Here are ten heartwarming facts about Nollywood icon Peace Anyiam-Osigwe, who died yesterday, January 9, in Lagos, glamsquad reports.
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WORTH READING: Industry figures and regulators pay heartfelt tribute to the late Nollywood icon. CLICK HERE TO READ THE TOUCHING TRIBUTES
A LITTLE TOMBOY. Growing up, she was a bit of a tomboy. This was due to the fact that she was the only girl in a family of eight children. Her mother enrolled her in an all-girls boarding school in London to teach her the ways of a lady.
I inherited my father’s village property. Her father made a feminist statement by constructing a separate house for her in her village. Although people wondered what would happen to the house if she married, her father believed she should not look for a place to sleep whenever she visited. “He taught me to believe in myself, and I think it was one of the best experiences I had growing up, not being told I couldn’t do something because I am a girl.”
A GOVERNMENT REGULATOR’S DARLING. She was an incredible ally of industry players and regulators, as evidenced by the chief executives of NFC and NFVCB expressing shock at her death.
HATED AWARDS ARE DETERMINED BY PUBLIC VOTING. She was adamantly opposed to public voting to determine movie award winners, arguing that such a system favors the popular over the best. She preferred the jury-based system, in which experts vote for best film awards in various categories based on predefined criteria. This method demonstrates “professionalism,” she claims.
FOR A WHILE, I WAS THE ARTISTE MANAGER AT P-SQUARE. She dabbled in artist management, guiding the incredible duo P-Square in the early stages of their career. She was the director of the duo’s first music video.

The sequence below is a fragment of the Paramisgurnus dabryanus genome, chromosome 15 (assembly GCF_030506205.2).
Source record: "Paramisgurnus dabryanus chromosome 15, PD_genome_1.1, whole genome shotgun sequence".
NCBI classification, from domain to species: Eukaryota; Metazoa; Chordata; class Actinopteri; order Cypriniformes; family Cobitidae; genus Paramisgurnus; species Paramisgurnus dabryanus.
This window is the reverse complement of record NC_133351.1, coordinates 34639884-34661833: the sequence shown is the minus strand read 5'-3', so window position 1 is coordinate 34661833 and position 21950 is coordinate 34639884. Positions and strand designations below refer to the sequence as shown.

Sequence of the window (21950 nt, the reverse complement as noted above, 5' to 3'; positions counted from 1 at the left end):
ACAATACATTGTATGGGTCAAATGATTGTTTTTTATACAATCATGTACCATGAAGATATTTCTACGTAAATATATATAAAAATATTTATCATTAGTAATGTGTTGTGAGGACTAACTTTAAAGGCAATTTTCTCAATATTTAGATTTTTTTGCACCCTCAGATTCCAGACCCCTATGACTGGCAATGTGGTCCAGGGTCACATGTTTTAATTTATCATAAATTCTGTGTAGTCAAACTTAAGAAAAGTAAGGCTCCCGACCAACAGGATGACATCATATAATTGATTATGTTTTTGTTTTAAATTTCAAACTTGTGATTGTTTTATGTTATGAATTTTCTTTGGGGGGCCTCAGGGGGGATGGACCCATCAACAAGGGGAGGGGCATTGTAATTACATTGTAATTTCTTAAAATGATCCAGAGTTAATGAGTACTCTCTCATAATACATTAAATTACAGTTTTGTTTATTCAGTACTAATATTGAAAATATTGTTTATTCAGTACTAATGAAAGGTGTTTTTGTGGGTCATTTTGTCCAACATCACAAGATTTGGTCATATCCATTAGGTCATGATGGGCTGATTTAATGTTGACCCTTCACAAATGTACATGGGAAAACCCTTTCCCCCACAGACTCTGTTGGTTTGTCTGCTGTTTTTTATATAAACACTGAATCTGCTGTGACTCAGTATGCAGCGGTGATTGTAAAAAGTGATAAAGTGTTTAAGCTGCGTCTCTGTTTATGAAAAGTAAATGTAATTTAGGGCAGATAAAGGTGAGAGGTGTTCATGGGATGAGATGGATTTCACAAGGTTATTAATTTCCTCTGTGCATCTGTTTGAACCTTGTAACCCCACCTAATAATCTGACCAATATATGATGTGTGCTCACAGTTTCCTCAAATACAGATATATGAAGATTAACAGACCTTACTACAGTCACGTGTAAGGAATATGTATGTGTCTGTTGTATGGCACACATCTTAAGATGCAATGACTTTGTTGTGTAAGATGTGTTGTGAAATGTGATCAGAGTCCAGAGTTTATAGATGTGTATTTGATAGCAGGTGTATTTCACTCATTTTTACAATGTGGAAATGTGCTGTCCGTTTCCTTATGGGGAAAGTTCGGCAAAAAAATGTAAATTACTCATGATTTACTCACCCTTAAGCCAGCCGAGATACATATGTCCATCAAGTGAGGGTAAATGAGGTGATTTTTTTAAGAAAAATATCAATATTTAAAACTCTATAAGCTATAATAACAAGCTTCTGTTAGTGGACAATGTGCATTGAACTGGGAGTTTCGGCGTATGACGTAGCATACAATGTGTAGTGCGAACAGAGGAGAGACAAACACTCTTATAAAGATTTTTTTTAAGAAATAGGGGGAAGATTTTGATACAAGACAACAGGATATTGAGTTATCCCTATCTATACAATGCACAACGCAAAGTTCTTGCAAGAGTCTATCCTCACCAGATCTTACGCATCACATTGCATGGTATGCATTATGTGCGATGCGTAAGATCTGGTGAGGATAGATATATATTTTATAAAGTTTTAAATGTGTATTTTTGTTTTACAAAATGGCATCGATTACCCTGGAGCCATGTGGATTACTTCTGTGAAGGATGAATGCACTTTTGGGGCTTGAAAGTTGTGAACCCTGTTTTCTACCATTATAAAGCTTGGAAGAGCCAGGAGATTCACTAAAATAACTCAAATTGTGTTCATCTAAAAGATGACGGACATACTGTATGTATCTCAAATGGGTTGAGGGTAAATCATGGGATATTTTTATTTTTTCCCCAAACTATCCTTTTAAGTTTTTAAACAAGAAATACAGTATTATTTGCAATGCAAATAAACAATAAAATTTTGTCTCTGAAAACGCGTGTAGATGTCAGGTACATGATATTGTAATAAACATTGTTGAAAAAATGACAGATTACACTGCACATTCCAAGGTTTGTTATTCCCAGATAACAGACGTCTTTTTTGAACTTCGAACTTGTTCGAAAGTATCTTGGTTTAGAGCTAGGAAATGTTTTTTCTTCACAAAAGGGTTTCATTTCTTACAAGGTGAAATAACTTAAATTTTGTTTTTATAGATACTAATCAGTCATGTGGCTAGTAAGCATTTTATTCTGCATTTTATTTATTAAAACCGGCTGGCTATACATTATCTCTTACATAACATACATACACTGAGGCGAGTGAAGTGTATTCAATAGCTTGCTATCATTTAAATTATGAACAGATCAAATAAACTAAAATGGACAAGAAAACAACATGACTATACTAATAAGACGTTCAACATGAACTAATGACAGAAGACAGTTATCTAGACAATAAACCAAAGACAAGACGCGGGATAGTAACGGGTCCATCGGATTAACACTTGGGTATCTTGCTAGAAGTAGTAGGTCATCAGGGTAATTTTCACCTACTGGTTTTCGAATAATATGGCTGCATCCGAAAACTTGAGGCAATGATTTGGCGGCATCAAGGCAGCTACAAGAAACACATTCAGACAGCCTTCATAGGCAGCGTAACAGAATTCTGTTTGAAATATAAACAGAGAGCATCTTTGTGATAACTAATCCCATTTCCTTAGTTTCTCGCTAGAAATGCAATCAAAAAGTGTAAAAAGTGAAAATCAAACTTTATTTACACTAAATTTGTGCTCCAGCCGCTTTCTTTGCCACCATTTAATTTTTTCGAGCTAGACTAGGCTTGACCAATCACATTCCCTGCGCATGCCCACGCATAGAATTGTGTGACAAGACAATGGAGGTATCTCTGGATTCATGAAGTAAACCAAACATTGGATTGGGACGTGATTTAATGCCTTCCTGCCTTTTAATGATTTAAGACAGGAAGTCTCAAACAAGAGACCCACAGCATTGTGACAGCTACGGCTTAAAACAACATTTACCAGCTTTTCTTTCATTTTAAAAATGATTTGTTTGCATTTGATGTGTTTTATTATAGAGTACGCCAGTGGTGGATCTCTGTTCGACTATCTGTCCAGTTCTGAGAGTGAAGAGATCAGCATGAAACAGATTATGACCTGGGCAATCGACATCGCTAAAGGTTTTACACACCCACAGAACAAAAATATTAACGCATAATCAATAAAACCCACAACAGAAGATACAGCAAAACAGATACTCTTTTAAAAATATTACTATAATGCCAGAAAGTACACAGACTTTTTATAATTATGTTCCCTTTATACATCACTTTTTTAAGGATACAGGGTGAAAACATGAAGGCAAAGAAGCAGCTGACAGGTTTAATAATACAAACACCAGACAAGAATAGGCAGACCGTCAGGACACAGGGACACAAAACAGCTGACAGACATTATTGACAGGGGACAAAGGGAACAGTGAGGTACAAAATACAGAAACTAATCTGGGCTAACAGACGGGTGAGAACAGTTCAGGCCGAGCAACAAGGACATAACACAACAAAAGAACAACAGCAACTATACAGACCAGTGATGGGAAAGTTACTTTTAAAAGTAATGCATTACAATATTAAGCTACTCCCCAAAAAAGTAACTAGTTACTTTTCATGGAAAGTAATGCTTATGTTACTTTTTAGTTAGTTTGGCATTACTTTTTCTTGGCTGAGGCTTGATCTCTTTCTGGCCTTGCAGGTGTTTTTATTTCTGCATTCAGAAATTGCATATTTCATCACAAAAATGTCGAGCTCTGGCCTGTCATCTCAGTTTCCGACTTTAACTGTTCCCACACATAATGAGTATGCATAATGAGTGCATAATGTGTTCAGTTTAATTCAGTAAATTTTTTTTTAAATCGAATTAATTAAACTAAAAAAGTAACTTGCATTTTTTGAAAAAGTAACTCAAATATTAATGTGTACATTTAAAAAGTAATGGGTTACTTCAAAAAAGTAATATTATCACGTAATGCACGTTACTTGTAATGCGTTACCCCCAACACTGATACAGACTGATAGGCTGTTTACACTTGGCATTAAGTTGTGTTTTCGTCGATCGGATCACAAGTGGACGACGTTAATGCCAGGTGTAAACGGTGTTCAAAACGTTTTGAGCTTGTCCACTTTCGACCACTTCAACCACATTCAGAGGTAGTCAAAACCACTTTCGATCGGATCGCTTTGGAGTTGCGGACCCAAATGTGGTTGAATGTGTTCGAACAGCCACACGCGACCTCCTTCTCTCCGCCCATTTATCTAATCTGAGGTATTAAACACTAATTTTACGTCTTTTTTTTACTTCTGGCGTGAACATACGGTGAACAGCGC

TALK SHOW HOST AND TV DIRECTOR. She was also a TV producer and anchor at one point in her career. Her talk show, “Peace of Mind,” addressed sociocultural issues that are rarely addressed in mainstream media. Gender equality, the caste system, and child trafficking were among the issues she addressed.
FOUNDATION ESTABLISHED TO TRAIN AND MENTOR ARTISTS. She established the Africa Film Academy (AFA) in 2005, a foundation that oversees the African Movie Academy Awards (AMAA). The AMAA has established itself as an important annual event for arts and culture practitioners and enthusiasts from around the world on the African hospitality calendar.
AWARDED AS AN AFRICAN PIONEER. The African continent recognized her contributions as a pioneer. She received the African Film Pioneer Award in 2019 at the African Film Festival (TAFF).
A NATIONAL AWARD RECIPIENT. In 2012, the Goodluck Jonathan administration honored her pioneering role in the film industry by naming her a Member of the Federal Republic of Nigeria (MFR).
WAS A PUBLISHER AND WRITER. Ms. Anyiam-Osigwe published three poetry collections. Poetry, she once told an interviewer, was one of the ways she expressed her perception and understanding of the world around her. In addition, she published Clicks, a magazine aimed at the black population in England.